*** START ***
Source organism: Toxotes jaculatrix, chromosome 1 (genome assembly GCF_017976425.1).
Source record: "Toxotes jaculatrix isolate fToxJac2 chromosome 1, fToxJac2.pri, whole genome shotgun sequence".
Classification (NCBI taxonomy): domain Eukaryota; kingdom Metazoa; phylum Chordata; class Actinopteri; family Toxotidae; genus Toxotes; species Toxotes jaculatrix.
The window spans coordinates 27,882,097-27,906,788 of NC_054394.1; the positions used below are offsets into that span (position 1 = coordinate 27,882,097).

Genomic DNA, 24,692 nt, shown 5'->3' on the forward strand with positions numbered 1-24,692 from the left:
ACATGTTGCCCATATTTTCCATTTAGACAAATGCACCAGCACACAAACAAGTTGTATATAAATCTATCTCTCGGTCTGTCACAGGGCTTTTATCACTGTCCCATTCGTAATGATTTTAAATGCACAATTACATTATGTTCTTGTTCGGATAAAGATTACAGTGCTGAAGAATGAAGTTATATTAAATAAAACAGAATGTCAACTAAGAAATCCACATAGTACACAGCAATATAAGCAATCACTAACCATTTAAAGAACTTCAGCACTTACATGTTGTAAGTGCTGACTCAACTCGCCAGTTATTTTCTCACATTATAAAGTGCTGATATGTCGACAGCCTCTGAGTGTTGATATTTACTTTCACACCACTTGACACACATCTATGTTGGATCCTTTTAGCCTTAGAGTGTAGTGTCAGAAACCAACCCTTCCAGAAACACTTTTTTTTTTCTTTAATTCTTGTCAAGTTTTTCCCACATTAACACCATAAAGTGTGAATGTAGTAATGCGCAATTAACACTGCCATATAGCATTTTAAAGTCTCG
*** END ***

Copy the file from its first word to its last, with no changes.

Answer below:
Source organism: Toxotes jaculatrix, chromosome 1 (genome assembly GCF_017976425.1).
Source record: "Toxotes jaculatrix isolate fToxJac2 chromosome 1, fToxJac2.pri, whole genome shotgun sequence".
Classification (NCBI taxonomy): domain Eukaryota; kingdom Metazoa; phylum Chordata; class Actinopteri; family Toxotidae; genus Toxotes; species Toxotes jaculatrix.
The window spans coordinates 27,882,097-27,906,788 of NC_054394.1; the positions used below are offsets into that span (position 1 = coordinate 27,882,097).

Genomic DNA, 24,692 nt, shown 5'->3' on the forward strand with positions numbered 1-24,692 from the left:
ACATGTTGCCCATATTTTCCATTTAGACAAATGCACCAGCACACAAACAAGTTGTATATAAATCTATCTCTCGGTCTGTCACAGGGCTTTTATCACTGTCCCATTCGTAATGATTTTAAATGCACAATTACATTATGTTCTTGTTCGGATAAAGATTACAGTGCTGAAGAATGAAGTTATATTAAATAAAACAGAATGTCAACTAAGAAATCCACATAGTACACAGCAATATAAGCAATCACTAACCATTTAAAGAACTTCAGCACTTACATGTTGTAAGTGCTGACTCAACTCGCCAGTTATTTTCTCACATTATAAAGTGCTGATATGTCGACAGCCTCTGAGTGTTGATATTTACTTTCACACCACTTGACACACATCTATGTTGGATCCTTTTAGCCTTAGAGTGTAGTGTCAGAAACCAACCCTTCCAGAAACACTTTTTTTTTTCTTTAATTCTTGTCAAGTTTTTCCCACATTAACACCATAAAGTGTGAATGTAGTAATGCGCAATTAACACTGCCATATAGCATTTTAAAGTCTCG